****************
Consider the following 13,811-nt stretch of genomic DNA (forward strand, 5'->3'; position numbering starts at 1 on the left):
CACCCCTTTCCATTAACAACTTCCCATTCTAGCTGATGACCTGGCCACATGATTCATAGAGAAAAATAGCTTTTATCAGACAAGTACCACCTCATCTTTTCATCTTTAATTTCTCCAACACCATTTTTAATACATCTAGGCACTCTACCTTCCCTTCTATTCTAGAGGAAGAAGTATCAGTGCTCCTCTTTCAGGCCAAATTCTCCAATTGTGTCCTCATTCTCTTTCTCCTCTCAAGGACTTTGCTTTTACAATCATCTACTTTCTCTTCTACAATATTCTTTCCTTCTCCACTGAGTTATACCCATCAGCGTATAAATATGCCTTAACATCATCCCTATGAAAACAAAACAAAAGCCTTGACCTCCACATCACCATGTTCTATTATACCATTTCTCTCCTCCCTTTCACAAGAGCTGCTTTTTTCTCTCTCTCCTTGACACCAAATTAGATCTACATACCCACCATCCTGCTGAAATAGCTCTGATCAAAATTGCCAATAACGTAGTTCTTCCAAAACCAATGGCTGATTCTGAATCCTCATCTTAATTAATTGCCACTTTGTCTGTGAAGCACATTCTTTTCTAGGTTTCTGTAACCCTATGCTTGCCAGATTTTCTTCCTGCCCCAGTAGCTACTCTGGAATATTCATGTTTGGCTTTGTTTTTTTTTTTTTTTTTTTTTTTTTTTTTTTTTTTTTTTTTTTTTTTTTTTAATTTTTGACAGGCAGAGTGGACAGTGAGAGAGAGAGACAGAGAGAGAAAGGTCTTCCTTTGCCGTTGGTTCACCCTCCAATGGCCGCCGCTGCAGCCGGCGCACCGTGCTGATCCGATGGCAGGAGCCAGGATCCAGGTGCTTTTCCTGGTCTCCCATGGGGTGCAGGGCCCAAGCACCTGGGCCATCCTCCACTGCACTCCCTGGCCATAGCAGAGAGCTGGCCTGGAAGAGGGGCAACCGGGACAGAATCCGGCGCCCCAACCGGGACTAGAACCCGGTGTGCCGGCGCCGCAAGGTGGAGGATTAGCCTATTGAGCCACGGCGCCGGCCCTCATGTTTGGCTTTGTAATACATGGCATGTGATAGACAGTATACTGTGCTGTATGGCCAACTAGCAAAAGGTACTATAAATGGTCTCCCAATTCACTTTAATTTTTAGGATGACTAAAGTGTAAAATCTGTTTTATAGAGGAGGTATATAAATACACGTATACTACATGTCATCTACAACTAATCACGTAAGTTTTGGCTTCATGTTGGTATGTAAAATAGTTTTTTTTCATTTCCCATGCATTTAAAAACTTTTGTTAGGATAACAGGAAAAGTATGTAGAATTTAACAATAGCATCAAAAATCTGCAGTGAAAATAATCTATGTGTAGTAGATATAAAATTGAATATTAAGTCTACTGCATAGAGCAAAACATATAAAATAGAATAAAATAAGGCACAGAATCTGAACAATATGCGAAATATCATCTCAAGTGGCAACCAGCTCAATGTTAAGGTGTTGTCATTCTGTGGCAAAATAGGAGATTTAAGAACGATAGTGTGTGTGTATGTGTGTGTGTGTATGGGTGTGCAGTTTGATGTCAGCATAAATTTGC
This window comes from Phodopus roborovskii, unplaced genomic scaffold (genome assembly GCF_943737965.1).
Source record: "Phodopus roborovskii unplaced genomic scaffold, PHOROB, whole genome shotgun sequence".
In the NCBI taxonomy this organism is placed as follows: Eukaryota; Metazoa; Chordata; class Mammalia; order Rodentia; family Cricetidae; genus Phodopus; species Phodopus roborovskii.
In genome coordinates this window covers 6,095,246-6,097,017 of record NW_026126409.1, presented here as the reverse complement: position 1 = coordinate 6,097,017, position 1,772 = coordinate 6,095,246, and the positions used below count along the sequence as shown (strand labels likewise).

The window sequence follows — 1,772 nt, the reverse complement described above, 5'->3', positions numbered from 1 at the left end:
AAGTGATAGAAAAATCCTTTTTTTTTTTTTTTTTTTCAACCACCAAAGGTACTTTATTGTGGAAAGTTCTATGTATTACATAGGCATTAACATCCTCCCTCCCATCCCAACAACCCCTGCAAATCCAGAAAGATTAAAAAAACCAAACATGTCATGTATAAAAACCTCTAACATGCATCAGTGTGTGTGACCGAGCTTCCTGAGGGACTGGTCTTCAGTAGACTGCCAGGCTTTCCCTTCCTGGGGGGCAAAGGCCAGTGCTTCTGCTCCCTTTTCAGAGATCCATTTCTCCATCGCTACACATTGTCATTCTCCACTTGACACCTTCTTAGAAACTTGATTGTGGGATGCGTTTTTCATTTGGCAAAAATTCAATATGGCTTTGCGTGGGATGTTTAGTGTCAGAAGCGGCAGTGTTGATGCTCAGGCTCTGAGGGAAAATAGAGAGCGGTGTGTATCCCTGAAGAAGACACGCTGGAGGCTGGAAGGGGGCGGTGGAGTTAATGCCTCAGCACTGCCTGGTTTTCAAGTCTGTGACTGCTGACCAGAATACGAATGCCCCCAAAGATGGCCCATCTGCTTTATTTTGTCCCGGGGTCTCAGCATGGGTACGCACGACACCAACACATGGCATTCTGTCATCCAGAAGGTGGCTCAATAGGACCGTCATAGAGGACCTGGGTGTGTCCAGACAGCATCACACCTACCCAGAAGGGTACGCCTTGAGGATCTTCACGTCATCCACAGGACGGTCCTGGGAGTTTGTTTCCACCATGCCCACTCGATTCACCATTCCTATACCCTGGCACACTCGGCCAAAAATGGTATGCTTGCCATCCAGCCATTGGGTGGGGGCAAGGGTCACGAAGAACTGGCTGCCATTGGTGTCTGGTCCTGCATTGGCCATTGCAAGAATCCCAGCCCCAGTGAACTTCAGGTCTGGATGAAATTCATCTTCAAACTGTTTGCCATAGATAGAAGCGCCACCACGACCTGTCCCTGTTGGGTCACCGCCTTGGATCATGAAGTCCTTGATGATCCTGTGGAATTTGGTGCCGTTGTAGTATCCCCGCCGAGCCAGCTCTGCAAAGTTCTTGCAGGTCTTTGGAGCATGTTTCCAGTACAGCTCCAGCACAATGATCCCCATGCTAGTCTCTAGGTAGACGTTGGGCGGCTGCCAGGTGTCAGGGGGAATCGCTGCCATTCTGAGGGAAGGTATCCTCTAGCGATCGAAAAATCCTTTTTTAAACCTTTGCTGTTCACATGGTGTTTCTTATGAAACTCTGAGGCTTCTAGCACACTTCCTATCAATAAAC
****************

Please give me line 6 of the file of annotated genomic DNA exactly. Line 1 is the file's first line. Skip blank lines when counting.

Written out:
In genome coordinates this window covers 6,095,246-6,097,017 of record NW_026126409.1, presented here as the reverse complement: position 1 = coordinate 6,097,017, position 1,772 = coordinate 6,095,246, and the positions used below count along the sequence as shown (strand labels likewise).